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Home is Where the Art is ▶ [with video] 

Redmond Committee for Art in Public Places works to bring culture and identity to the community

In 2006, the City of Redmond's Community Development Department created the Redmond Committee for Art in Public Places, geared toward introducing art into select public locations and ultimately enhancing community identity. The committee is made up of volunteers; nine Redmond residents who were appointed by the mayor and approved by the Redmond City Council. RCAPP committee members have several responsibilities, including developing the City art collection, recommending program funding procedures and enriching the community by "bringing cultural and artistic values and artifacts to the City," as mentioned on the City of Redmond's website.

Redmond High School students weld the Constant Face of Temporary Existence. - CITY OF REDMOND
  • City of Redmond
  • Redmond High School students weld the Constant Face of Temporary Existence.

Dan Mooney, local photographer and current committee chair, explained his passion for promoting creativity throughout the community and providing local kids with the opportunity to express themselves artistically.

"Our board is completely volunteer based," he said. "None of us get paid, all of us are passionate artists. We collectively believe that bringing more art to Redmond will enrich our community. A lot of the projects we facilitate directly involve students from local high schools. Art programs are important across the board, but they can be especially beneficial to youth."

Jaclyn Abslag, staff liaison for RCAPP and programs coordinator for the Department of Community Development, detailed positive experiences associated with Art Around the Clock, one of the committee and City's ongoing projects. "This specific program began in 2010, four years after the art committee itself came to be. Right now we have a total of 18 sculptures throughout town that are all on loan, with a collective value of $189,000. Community members will vote for their favorite piece at the end of the two-year time period; our next vote will be in spring of 2021. At the end of the two-year period, one of the sculptures will be purchased by the committee based on the popular vote. We've had multiple artists that have donated their pieces at the end of the loan, too. I'll call them up and ask, 'Any chance you'd want to donate the piece?' And a lot of the artists say yes, that they're just happy to be a part of the program."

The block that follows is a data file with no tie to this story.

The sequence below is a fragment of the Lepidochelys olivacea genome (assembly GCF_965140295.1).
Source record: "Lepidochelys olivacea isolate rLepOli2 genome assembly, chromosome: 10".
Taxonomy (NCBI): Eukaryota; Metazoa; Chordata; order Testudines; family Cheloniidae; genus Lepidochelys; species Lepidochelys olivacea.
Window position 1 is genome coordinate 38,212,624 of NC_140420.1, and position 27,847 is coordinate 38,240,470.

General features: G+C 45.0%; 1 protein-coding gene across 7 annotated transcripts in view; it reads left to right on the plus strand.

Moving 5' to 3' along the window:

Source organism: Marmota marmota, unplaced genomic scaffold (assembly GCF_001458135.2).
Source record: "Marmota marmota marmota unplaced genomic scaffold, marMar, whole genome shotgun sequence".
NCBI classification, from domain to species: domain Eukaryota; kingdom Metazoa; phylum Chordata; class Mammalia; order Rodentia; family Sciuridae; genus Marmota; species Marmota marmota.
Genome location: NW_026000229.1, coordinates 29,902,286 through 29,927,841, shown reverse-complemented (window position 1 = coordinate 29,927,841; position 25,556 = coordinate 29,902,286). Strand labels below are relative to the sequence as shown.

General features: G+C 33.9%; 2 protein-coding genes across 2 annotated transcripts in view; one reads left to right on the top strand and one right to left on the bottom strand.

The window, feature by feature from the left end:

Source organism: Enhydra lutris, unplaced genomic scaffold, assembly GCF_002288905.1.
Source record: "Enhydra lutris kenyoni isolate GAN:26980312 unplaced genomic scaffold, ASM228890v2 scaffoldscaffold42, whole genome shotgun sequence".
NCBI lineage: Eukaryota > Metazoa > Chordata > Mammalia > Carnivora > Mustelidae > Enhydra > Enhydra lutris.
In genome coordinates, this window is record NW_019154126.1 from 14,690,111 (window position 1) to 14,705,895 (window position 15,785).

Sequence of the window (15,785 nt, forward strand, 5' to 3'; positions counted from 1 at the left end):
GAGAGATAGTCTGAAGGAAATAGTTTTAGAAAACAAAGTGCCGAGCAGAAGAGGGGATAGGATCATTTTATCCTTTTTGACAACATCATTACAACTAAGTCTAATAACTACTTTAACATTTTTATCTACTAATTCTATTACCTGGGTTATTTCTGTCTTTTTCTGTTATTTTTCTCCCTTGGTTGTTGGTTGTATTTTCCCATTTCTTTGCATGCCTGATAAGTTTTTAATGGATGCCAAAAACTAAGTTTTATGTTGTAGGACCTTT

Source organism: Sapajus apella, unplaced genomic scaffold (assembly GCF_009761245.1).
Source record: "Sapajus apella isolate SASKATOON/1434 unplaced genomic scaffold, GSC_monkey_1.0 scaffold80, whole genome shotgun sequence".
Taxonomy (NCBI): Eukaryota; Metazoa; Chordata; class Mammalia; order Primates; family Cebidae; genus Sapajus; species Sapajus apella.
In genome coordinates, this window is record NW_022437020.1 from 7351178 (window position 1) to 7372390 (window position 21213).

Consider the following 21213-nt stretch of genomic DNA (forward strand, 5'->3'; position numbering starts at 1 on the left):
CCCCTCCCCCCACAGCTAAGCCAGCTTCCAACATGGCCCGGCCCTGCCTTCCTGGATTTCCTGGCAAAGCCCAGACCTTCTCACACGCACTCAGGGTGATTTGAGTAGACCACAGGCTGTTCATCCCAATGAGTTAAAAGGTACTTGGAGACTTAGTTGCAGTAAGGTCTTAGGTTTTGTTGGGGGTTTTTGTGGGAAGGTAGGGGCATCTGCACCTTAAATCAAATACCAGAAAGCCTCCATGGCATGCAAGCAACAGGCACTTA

Abslag explained that while community response has generally been positive, some sculptures are not as well-received as others. "That's the best thing about art," she said. "It creates conversation. It gets people talking."

WATCH: Jackie Abslag and Dan Mooney discuss RCAPP and some of it's upcoming projects:

"If someone doesn't like a piece of art, I recommend joining the committee," added Mooney. "That's originally why I joined; at the time, there was a sculpture downtown that I felt wasn't the greatest. Rather than complain, I joined the board and did what I could to get it changed."

Not only do over 30 professionally created sculptures currently live throughout the streets of Redmond, but those who stroll around downtown will also notice a wide array of impressively painted electrical boxes and other student-created pieces. 

"The electrical boxes have been painted by high school students, mostly, and some junior high students," Mooney explained. "They're owned by the City. We go to a local school, one with a good art program, and we work with the art teacher to come up with a design. Then we'll bring the students to the electrical box, usually four or five students at a time, and oversee the project."